Online Defamation: The appropriate response to a tirade


When companies are confronted with defamatory remarks online, they have rights and recourse. Defamatory remarks posted online can taint a company's reputation and credibility. With the increased reliance on information found on the internet in modern society, it is essential to monitor online references to the company.

The requirement for defamation is : “the statement must be wrongful, intentional, published, and defamatory”.

A tirade goes beyond an opinion or a bad review. It would not be covered by the fair comment defence as the accusations would be malicious and of ill intent.

Defamation claims should be made for the right reasons and not as a mechanism to censor whistle-blowers. According to the public interest benefit defence, the complaint may be justified if it aims to raise public awareness of wrongful conduct, without malice.

It is worth also mentioning that Chapter XI of the ECT Act (Electronic Communications and Transactions Act, 2002) provides Internet Service Providers ( “ISP”), with limited liability if they are a member of an industry representative body recognised by the Minister of Communication such as the Internet Service Providers Association (ISPA).

This means that online platform providers (such as websites) are limited in their liability for content posted by their users, as long as they comply with the ISPA code of conduct and respond to takedown requests and court orders within a reasonable period of time as outlined in Section 77 of the ECT Act.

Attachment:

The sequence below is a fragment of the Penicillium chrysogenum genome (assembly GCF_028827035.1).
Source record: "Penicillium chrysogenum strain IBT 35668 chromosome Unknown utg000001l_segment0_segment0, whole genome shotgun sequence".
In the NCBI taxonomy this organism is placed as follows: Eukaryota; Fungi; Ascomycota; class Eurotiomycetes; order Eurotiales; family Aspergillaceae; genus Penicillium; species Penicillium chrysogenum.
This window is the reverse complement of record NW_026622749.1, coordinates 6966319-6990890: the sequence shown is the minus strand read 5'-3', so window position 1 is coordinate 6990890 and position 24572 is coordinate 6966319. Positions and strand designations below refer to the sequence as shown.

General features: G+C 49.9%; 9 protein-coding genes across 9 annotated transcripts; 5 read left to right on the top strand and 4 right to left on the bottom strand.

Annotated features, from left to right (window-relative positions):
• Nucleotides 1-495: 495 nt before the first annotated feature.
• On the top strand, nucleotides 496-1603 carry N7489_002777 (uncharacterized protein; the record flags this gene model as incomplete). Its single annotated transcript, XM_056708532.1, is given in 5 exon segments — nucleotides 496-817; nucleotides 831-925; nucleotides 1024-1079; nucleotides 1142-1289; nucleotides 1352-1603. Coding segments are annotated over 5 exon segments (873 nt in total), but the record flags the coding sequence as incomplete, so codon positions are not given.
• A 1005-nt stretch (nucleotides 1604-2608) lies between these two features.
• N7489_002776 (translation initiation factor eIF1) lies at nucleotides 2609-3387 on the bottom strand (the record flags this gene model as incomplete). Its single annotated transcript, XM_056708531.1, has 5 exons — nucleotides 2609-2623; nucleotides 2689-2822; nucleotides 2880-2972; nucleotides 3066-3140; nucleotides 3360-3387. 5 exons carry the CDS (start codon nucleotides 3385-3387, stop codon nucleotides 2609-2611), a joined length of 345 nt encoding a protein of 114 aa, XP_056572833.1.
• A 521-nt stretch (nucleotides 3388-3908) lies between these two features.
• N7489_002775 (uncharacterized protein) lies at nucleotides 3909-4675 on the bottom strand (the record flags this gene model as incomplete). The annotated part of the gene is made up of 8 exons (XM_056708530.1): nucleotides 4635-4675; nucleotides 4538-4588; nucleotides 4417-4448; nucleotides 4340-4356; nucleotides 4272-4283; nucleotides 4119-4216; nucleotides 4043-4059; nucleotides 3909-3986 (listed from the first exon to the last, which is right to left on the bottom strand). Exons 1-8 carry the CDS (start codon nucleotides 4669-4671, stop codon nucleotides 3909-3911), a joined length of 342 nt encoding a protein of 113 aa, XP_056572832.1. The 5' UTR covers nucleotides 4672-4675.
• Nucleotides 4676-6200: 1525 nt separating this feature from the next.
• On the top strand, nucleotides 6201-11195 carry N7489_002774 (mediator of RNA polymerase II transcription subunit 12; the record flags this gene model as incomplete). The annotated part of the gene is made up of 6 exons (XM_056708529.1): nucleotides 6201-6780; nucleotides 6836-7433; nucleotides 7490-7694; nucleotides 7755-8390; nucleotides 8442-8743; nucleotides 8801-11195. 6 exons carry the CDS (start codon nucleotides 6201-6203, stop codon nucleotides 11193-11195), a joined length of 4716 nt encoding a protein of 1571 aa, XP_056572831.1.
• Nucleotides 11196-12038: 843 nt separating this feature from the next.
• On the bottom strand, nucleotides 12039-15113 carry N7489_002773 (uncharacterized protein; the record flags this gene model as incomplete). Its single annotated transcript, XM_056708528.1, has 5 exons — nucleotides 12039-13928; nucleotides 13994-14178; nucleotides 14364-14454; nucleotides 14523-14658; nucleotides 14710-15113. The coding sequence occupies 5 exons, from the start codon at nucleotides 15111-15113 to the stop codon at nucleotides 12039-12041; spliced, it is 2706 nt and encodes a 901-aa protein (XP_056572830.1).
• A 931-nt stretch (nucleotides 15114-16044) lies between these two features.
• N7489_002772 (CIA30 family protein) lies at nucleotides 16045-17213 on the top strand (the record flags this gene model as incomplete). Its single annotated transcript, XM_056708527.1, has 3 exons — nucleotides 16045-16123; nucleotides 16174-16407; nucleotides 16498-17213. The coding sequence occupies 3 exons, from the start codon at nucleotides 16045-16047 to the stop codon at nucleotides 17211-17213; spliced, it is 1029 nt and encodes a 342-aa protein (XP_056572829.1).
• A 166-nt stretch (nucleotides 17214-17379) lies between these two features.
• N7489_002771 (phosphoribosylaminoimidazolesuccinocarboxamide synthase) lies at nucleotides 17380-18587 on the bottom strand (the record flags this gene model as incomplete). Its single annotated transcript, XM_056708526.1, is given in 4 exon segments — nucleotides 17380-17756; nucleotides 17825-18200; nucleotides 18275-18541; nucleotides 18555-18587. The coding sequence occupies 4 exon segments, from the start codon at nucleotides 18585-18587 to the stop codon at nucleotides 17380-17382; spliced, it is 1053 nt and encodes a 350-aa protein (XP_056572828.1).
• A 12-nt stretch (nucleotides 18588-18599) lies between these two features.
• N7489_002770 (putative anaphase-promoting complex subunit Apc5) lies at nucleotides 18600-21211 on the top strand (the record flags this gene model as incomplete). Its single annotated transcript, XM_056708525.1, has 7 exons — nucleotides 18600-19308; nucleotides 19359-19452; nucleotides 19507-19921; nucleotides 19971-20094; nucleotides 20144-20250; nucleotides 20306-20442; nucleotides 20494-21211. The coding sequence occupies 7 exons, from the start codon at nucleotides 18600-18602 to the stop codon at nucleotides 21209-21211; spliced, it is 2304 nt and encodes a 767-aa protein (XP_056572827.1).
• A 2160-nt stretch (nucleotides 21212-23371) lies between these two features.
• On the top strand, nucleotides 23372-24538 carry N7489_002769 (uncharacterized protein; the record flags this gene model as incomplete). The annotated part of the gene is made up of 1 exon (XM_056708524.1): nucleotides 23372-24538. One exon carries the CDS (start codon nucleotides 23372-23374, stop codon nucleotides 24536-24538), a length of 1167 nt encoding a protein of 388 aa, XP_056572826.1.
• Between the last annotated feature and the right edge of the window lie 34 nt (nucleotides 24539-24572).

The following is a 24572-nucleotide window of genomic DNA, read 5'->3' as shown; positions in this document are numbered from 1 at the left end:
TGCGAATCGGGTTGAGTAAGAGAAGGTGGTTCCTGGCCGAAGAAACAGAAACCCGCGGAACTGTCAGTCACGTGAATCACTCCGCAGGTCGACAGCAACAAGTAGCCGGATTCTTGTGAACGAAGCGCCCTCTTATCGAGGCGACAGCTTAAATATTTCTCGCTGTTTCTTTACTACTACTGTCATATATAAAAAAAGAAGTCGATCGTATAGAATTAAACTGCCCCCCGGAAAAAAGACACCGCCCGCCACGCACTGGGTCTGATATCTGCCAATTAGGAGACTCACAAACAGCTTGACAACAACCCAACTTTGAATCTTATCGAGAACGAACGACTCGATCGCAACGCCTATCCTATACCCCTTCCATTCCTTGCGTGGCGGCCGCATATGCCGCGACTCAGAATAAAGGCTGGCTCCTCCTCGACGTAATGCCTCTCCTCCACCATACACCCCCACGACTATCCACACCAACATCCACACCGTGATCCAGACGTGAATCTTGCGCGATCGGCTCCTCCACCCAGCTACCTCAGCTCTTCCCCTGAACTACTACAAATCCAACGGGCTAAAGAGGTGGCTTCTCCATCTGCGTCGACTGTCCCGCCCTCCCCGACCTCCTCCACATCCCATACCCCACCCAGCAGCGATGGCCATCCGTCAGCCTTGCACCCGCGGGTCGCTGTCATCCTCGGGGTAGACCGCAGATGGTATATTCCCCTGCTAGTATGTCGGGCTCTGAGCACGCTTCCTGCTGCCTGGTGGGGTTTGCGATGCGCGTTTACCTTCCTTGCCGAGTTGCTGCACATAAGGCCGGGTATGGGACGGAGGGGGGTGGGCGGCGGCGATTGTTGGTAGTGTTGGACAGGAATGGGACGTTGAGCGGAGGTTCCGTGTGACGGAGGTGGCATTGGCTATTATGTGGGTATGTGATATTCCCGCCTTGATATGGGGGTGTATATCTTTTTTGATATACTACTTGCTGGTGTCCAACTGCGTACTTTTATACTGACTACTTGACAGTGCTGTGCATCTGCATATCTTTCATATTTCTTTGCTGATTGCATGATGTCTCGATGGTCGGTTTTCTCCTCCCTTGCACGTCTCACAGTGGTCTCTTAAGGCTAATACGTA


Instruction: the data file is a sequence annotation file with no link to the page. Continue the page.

The ISPA, passes on the requests to the appropriate service providers, after verifying that the content is hosted on the accused organisation's network and that the remedial action specified by the complainant is feasible. According to their website, ISPA turnaround time is approximately three working days.

The ISP is not obligated to take down the content. Should an ISP  declare a takedown request as not valid because it does not violate the law, it will carry the burden of proof in court. The ISP is unlikely to refuse since it will prefer limited liability, and in approximately 95% of all cases, filing a takedown notice results in that content being removed.

Identifying and tracking down the author of the tirade can lead to a court order for damages, removal, a retraction, and/or a provision barring further defamatory remarks. The damage is calculated by measuring the harm to your reputation. No actual loss needs to be proven.

Such complaints should be dealt with as soon as possible so that they do not further harm the organisation.

#Defamation #socialmedia  #onlinedefamation #thomsonwilksattorneys #thomsonwilksinc


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